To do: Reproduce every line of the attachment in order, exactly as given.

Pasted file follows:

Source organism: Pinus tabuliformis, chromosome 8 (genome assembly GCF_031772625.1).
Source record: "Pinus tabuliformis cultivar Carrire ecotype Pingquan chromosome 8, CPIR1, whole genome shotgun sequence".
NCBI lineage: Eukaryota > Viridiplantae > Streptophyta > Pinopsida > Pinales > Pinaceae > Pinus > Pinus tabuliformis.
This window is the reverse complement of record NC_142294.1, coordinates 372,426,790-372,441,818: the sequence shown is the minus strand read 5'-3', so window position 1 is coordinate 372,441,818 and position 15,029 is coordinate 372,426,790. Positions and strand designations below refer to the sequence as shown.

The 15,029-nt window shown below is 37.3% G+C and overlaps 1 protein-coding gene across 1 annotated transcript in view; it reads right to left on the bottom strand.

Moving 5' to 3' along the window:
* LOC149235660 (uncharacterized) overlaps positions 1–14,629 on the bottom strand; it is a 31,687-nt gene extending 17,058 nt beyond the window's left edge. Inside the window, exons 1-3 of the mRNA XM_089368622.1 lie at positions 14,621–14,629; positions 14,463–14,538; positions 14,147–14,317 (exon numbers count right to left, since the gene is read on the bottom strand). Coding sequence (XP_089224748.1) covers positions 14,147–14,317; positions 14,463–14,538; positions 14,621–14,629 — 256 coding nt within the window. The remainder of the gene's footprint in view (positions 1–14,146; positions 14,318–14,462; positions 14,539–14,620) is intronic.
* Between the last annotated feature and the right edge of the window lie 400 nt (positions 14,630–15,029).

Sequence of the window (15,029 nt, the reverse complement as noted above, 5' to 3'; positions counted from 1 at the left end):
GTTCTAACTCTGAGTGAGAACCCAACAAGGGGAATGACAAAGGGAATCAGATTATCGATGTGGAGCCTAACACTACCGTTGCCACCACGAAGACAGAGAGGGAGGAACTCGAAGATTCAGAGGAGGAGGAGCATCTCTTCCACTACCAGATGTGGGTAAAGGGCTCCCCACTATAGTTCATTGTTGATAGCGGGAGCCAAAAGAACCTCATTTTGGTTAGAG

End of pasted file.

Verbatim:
Source organism: Pinus tabuliformis, chromosome 8 (genome assembly GCF_031772625.1).
Source record: "Pinus tabuliformis cultivar Carrire ecotype Pingquan chromosome 8, CPIR1, whole genome shotgun sequence".
NCBI lineage: Eukaryota > Viridiplantae > Streptophyta > Pinopsida > Pinales > Pinaceae > Pinus > Pinus tabuliformis.
This window is the reverse complement of record NC_142294.1, coordinates 372,426,790-372,441,818: the sequence shown is the minus strand read 5'-3', so window position 1 is coordinate 372,441,818 and position 15,029 is coordinate 372,426,790. Positions and strand designations below refer to the sequence as shown.

The 15,029-nt window shown below is 37.3% G+C and overlaps 1 protein-coding gene across 1 annotated transcript in view; it reads right to left on the bottom strand.

Moving 5' to 3' along the window:
* LOC149235660 (uncharacterized) overlaps positions 1–14,629 on the bottom strand; it is a 31,687-nt gene extending 17,058 nt beyond the window's left edge. Inside the window, exons 1-3 of the mRNA XM_089368622.1 lie at positions 14,621–14,629; positions 14,463–14,538; positions 14,147–14,317 (exon numbers count right to left, since the gene is read on the bottom strand). Coding sequence (XP_089224748.1) covers positions 14,147–14,317; positions 14,463–14,538; positions 14,621–14,629 — 256 coding nt within the window. The remainder of the gene's footprint in view (positions 1–14,146; positions 14,318–14,462; positions 14,539–14,620) is intronic.
* Between the last annotated feature and the right edge of the window lie 400 nt (positions 14,630–15,029).

Sequence of the window (15,029 nt, the reverse complement as noted above, 5' to 3'; positions counted from 1 at the left end):
GTTCTAACTCTGAGTGAGAACCCAACAAGGGGAATGACAAAGGGAATCAGATTATCGATGTGGAGCCTAACACTACCGTTGCCACCACGAAGACAGAGAGGGAGGAACTCGAAGATTCAGAGGAGGAGGAGCATCTCTTCCACTACCAGATGTGGGTAAAGGGCTCCCCACTATAGTTCATTGTTGATAGCGGGAGCCAAAAGAACCTCATTTTGGTTAGAG